Renovations are underway at San Antonio Zoo for a new rhino habitat at The Savanna.
The new rhino habitat will include additional trees and landscape, a viewing deck, a waterfall with creek, and a mud wallow.
Zebras, crown cranes, waterbucks, sitatungas, and marabou storks will also share the habitat with the rhinos.
The habitat will be connected to the existing giraffe habitat area of The Savanna. This will allow the animals to move between areas, creating a true savanna-like setting.
The zoo will also be adding a nursery to the habitat, the park said in a statement. The zoo will begin a breeding programme for Southern White rhinos. They plan to receive two female rhinos when the exhibit re-opens in early 2019 and a male shortly after that.
San Antonio Zoo was the first zoo in America to successfully birth a white rhino in 1972.
Throughout its history, San Antonio Zoo has seen twenty rhino births, both black rhinos and white rhinos. The most recent was in 2004.
Tim Morrow, CEO and Executive Director of San Antonio Zoo, said: “The new rhino habitat will create an extension of The Savanna which opened in 2015 and features giraffes, allowing for a larger more naturalistic habitat. Once completed, the rhino habitat will contain a passage that will allow different species of animals the opportunity to move between areas of The Savanna. Our desire is to create enriching opportunities for the animals in our care, and to provide guests with a true African savanna-like experience.”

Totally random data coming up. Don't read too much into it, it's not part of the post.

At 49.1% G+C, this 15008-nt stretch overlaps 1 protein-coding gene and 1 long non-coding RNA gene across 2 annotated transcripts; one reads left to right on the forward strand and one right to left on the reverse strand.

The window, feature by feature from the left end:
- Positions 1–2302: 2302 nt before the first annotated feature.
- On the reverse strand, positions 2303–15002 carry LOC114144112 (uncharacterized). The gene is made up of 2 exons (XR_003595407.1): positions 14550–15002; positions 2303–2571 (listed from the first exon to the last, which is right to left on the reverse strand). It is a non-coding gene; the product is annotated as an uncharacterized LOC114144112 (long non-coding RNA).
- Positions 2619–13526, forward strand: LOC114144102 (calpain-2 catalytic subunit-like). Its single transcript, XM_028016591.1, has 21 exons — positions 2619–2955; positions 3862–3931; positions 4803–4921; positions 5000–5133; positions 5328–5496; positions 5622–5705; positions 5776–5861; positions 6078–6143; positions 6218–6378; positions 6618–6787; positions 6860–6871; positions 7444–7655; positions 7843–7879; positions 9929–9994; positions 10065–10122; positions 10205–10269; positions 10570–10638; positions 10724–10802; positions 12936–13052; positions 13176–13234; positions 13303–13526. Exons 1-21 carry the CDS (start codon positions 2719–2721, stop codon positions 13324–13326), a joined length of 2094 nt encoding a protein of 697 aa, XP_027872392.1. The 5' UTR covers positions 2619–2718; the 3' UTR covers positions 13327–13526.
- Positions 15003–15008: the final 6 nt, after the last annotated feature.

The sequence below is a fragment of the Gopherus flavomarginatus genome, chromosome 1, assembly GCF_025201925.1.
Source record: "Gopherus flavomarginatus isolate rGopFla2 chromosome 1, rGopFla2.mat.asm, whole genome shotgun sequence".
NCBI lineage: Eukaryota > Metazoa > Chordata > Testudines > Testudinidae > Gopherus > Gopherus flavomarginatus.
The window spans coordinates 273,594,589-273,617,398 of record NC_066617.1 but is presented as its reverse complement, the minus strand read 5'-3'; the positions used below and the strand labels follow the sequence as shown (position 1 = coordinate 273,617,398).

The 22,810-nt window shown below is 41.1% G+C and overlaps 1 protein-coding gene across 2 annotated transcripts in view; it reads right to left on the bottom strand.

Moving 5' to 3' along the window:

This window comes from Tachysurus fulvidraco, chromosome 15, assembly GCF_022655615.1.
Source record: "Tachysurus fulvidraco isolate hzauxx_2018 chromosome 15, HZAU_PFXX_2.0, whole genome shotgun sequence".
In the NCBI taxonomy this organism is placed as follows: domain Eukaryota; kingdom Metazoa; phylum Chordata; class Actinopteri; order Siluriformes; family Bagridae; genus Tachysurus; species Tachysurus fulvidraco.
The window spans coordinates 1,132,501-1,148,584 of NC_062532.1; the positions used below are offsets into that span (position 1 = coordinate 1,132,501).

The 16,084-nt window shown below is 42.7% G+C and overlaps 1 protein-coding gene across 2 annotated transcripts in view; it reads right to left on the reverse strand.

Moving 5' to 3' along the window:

Rhino populations are dwindling worldwide due to habitat destruction and poaching.
San Antonio Zoo is 104-years-old. In recent years, there have been several habitat upgrades and expansions. Recently, The Savanna was created, allowing guests to feed giraffes. The park also opened Big Cat Valley, an African lion exhibit allowing guests to come nose to nose and marvel at the big cats through large glass panels.
The new rhino habitat expansion marks a commitment of more than $6 million to animal habitat updates and facility improvements in the past few years.